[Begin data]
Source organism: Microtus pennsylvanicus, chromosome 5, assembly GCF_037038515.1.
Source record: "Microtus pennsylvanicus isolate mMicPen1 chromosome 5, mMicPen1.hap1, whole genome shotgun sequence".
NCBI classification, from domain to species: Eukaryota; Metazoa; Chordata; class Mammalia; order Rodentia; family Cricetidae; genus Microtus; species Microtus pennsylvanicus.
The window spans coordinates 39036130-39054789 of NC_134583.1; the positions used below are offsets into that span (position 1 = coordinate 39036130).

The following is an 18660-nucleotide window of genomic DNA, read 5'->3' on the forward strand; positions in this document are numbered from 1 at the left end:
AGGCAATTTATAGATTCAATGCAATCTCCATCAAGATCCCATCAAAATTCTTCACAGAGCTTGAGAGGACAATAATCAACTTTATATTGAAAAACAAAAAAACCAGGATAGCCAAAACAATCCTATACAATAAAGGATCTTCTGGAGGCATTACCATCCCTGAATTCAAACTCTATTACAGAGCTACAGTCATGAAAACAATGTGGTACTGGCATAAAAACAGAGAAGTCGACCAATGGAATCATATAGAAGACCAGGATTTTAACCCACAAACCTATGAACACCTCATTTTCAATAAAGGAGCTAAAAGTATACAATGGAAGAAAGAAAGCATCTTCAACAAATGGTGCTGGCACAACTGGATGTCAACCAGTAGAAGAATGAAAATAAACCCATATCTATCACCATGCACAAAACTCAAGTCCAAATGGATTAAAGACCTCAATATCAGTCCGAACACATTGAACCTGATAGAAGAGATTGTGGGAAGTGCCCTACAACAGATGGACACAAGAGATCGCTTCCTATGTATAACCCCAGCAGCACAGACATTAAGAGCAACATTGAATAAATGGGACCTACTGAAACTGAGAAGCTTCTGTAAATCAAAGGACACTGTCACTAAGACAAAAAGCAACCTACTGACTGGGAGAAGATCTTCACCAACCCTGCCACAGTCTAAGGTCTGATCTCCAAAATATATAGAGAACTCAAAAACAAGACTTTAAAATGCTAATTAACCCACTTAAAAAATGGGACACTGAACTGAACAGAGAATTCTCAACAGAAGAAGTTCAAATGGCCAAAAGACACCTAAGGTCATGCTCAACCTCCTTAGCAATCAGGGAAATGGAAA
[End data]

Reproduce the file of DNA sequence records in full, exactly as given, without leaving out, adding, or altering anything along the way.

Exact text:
Source organism: Microtus pennsylvanicus, chromosome 5, assembly GCF_037038515.1.
Source record: "Microtus pennsylvanicus isolate mMicPen1 chromosome 5, mMicPen1.hap1, whole genome shotgun sequence".
NCBI classification, from domain to species: Eukaryota; Metazoa; Chordata; class Mammalia; order Rodentia; family Cricetidae; genus Microtus; species Microtus pennsylvanicus.
The window spans coordinates 39036130-39054789 of NC_134583.1; the positions used below are offsets into that span (position 1 = coordinate 39036130).

The following is an 18660-nucleotide window of genomic DNA, read 5'->3' on the forward strand; positions in this document are numbered from 1 at the left end:
AGGCAATTTATAGATTCAATGCAATCTCCATCAAGATCCCATCAAAATTCTTCACAGAGCTTGAGAGGACAATAATCAACTTTATATTGAAAAACAAAAAAACCAGGATAGCCAAAACAATCCTATACAATAAAGGATCTTCTGGAGGCATTACCATCCCTGAATTCAAACTCTATTACAGAGCTACAGTCATGAAAACAATGTGGTACTGGCATAAAAACAGAGAAGTCGACCAATGGAATCATATAGAAGACCAGGATTTTAACCCACAAACCTATGAACACCTCATTTTCAATAAAGGAGCTAAAAGTATACAATGGAAGAAAGAAAGCATCTTCAACAAATGGTGCTGGCACAACTGGATGTCAACCAGTAGAAGAATGAAAATAAACCCATATCTATCACCATGCACAAAACTCAAGTCCAAATGGATTAAAGACCTCAATATCAGTCCGAACACATTGAACCTGATAGAAGAGATTGTGGGAAGTGCCCTACAACAGATGGACACAAGAGATCGCTTCCTATGTATAACCCCAGCAGCACAGACATTAAGAGCAACATTGAATAAATGGGACCTACTGAAACTGAGAAGCTTCTGTAAATCAAAGGACACTGTCACTAAGACAAAAAGCAACCTACTGACTGGGAGAAGATCTTCACCAACCCTGCCACAGTCTAAGGTCTGATCTCCAAAATATATAGAGAACTCAAAAACAAGACTTTAAAATGCTAATTAACCCACTTAAAAAATGGGACACTGAACTGAACAGAGAATTCTCAACAGAAGAAGTTCAAATGGCCAAAAGACACCTAAGGTCATGCTCAACCTCCTTAGCAATCAGGGAAATGGAAA